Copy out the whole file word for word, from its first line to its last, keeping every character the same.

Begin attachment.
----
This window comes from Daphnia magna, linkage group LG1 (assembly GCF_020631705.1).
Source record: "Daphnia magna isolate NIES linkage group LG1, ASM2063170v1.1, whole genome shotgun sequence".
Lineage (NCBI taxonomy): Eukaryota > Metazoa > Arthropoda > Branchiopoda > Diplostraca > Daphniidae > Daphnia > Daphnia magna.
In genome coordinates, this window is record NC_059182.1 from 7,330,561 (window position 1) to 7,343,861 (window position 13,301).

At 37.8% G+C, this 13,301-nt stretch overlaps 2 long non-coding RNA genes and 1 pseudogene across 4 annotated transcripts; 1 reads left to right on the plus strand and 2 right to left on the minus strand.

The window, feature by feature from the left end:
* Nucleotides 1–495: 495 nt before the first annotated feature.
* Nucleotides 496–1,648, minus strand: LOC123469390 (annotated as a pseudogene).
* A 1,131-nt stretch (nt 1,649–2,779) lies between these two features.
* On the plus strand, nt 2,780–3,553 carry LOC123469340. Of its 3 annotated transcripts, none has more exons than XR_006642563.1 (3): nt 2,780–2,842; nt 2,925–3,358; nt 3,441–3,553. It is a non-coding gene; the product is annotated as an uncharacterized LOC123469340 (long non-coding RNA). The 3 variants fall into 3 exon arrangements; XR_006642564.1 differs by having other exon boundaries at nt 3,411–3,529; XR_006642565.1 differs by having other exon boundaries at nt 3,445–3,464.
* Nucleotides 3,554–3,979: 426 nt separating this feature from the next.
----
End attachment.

This window comes from Daphnia magna, linkage group LG1 (assembly GCF_020631705.1).
Source record: "Daphnia magna isolate NIES linkage group LG1, ASM2063170v1.1, whole genome shotgun sequence".
Lineage (NCBI taxonomy): Eukaryota > Metazoa > Arthropoda > Branchiopoda > Diplostraca > Daphniidae > Daphnia > Daphnia magna.
In genome coordinates, this window is record NC_059182.1 from 7,330,561 (window position 1) to 7,343,861 (window position 13,301).

At 37.8% G+C, this 13,301-nt stretch overlaps 2 long non-coding RNA genes and 1 pseudogene across 4 annotated transcripts; 1 reads left to right on the plus strand and 2 right to left on the minus strand.

The window, feature by feature from the left end:
* Nucleotides 1–495: 495 nt before the first annotated feature.
* Nucleotides 496–1,648, minus strand: LOC123469390 (annotated as a pseudogene).
* A 1,131-nt stretch (nt 1,649–2,779) lies between these two features.
* On the plus strand, nt 2,780–3,553 carry LOC123469340. Of its 3 annotated transcripts, none has more exons than XR_006642563.1 (3): nt 2,780–2,842; nt 2,925–3,358; nt 3,441–3,553. It is a non-coding gene; the product is annotated as an uncharacterized LOC123469340 (long non-coding RNA). The 3 variants fall into 3 exon arrangements; XR_006642564.1 differs by having other exon boundaries at nt 3,411–3,529; XR_006642565.1 differs by having other exon boundaries at nt 3,445–3,464.
* Nucleotides 3,554–3,979: 426 nt separating this feature from the next.